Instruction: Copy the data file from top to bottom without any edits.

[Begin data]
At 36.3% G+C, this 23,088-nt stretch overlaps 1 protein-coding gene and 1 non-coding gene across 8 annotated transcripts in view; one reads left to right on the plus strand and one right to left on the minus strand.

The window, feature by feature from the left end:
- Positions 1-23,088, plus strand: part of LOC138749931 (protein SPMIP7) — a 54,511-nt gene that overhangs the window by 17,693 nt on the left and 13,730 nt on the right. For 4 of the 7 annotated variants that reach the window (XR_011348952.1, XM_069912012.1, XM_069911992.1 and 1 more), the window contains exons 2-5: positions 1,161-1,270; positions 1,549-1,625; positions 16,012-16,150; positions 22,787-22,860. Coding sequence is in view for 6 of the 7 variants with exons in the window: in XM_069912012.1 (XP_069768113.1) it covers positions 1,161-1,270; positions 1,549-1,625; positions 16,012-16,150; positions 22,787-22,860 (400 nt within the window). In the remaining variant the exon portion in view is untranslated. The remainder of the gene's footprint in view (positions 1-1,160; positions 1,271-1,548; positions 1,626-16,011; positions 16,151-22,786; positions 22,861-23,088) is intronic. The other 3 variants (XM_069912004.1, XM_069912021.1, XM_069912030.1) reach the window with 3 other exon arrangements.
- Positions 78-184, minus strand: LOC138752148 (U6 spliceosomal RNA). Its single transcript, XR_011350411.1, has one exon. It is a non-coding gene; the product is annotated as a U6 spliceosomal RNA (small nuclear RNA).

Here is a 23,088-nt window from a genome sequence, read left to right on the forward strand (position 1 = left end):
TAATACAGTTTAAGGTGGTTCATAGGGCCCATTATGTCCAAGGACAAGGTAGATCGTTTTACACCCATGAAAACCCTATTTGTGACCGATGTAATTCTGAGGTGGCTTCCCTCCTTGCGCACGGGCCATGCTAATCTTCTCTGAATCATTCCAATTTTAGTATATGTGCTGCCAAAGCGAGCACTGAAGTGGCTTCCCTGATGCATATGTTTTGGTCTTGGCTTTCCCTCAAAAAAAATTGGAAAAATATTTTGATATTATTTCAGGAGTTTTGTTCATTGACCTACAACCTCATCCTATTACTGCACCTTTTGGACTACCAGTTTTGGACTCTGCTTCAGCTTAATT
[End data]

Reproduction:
At 36.3% G+C, this 23,088-nt stretch overlaps 1 protein-coding gene and 1 non-coding gene across 8 annotated transcripts in view; one reads left to right on the plus strand and one right to left on the minus strand.

The window, feature by feature from the left end:
- Positions 1-23,088, plus strand: part of LOC138749931 (protein SPMIP7) — a 54,511-nt gene that overhangs the window by 17,693 nt on the left and 13,730 nt on the right. For 4 of the 7 annotated variants that reach the window (XR_011348952.1, XM_069912012.1, XM_069911992.1 and 1 more), the window contains exons 2-5: positions 1,161-1,270; positions 1,549-1,625; positions 16,012-16,150; positions 22,787-22,860. Coding sequence is in view for 6 of the 7 variants with exons in the window: in XM_069912012.1 (XP_069768113.1) it covers positions 1,161-1,270; positions 1,549-1,625; positions 16,012-16,150; positions 22,787-22,860 (400 nt within the window). In the remaining variant the exon portion in view is untranslated. The remainder of the gene's footprint in view (positions 1-1,160; positions 1,271-1,548; positions 1,626-16,011; positions 16,151-22,786; positions 22,861-23,088) is intronic. The other 3 variants (XM_069912004.1, XM_069912021.1, XM_069912030.1) reach the window with 3 other exon arrangements.
- Positions 78-184, minus strand: LOC138752148 (U6 spliceosomal RNA). Its single transcript, XR_011350411.1, has one exon. It is a non-coding gene; the product is annotated as a U6 spliceosomal RNA (small nuclear RNA).

Here is a 23,088-nt window from a genome sequence, read left to right on the forward strand (position 1 = left end):
TAATACAGTTTAAGGTGGTTCATAGGGCCCATTATGTCCAAGGACAAGGTAGATCGTTTTACACCCATGAAAACCCTATTTGTGACCGATGTAATTCTGAGGTGGCTTCCCTCCTTGCGCACGGGCCATGCTAATCTTCTCTGAATCATTCCAATTTTAGTATATGTGCTGCCAAAGCGAGCACTGAAGTGGCTTCCCTGATGCATATGTTTTGGTCTTGGCTTTCCCTCAAAAAAAATTGGAAAAATATTTTGATATTATTTCAGGAGTTTTGTTCATTGACCTACAACCTCATCCTATTACTGCACCTTTTGGACTACCAGTTTTGGACTCTGCTTCAGCTTAATT